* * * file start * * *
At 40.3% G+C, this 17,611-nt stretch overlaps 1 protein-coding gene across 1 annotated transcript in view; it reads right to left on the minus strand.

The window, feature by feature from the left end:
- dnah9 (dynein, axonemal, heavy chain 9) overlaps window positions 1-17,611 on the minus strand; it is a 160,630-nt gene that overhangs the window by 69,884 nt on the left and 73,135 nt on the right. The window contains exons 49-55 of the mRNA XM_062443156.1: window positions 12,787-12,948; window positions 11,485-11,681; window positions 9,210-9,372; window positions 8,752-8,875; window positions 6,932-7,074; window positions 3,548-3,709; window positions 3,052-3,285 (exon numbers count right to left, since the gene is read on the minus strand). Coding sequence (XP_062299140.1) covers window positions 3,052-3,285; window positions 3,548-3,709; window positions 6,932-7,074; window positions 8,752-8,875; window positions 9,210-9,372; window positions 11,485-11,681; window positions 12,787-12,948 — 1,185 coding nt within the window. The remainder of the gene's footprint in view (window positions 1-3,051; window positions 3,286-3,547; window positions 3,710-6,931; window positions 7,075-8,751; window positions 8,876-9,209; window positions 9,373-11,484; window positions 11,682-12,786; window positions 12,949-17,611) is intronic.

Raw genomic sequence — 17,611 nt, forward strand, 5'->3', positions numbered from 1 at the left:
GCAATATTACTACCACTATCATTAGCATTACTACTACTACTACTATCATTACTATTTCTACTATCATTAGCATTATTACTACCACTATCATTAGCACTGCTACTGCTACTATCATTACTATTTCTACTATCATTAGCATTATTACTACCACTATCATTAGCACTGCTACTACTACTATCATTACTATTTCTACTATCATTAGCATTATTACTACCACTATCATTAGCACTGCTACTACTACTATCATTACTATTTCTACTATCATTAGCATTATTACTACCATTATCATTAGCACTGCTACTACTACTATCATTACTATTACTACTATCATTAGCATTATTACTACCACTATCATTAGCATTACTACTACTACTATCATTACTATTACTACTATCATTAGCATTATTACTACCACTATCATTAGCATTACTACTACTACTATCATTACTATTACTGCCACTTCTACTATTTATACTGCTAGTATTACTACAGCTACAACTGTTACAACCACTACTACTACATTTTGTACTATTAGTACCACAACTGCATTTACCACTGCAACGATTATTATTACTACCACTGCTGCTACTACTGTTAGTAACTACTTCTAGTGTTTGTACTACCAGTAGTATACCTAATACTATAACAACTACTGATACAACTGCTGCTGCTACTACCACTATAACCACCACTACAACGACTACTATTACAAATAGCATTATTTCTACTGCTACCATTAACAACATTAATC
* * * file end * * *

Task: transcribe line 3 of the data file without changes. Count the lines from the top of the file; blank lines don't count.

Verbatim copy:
- dnah9 (dynein, axonemal, heavy chain 9) overlaps window positions 1-17,611 on the minus strand; it is a 160,630-nt gene that overhangs the window by 69,884 nt on the left and 73,135 nt on the right. The window contains exons 49-55 of the mRNA XM_062443156.1: window positions 12,787-12,948; window positions 11,485-11,681; window positions 9,210-9,372; window positions 8,752-8,875; window positions 6,932-7,074; window positions 3,548-3,709; window positions 3,052-3,285 (exon numbers count right to left, since the gene is read on the minus strand). Coding sequence (XP_062299140.1) covers window positions 3,052-3,285; window positions 3,548-3,709; window positions 6,932-7,074; window positions 8,752-8,875; window positions 9,210-9,372; window positions 11,485-11,681; window positions 12,787-12,948 — 1,185 coding nt within the window. The remainder of the gene's footprint in view (window positions 1-3,051; window positions 3,286-3,547; window positions 3,710-6,931; window positions 7,075-8,751; window positions 8,876-9,209; window positions 9,373-11,484; window positions 11,682-12,786; window positions 12,949-17,611) is intronic.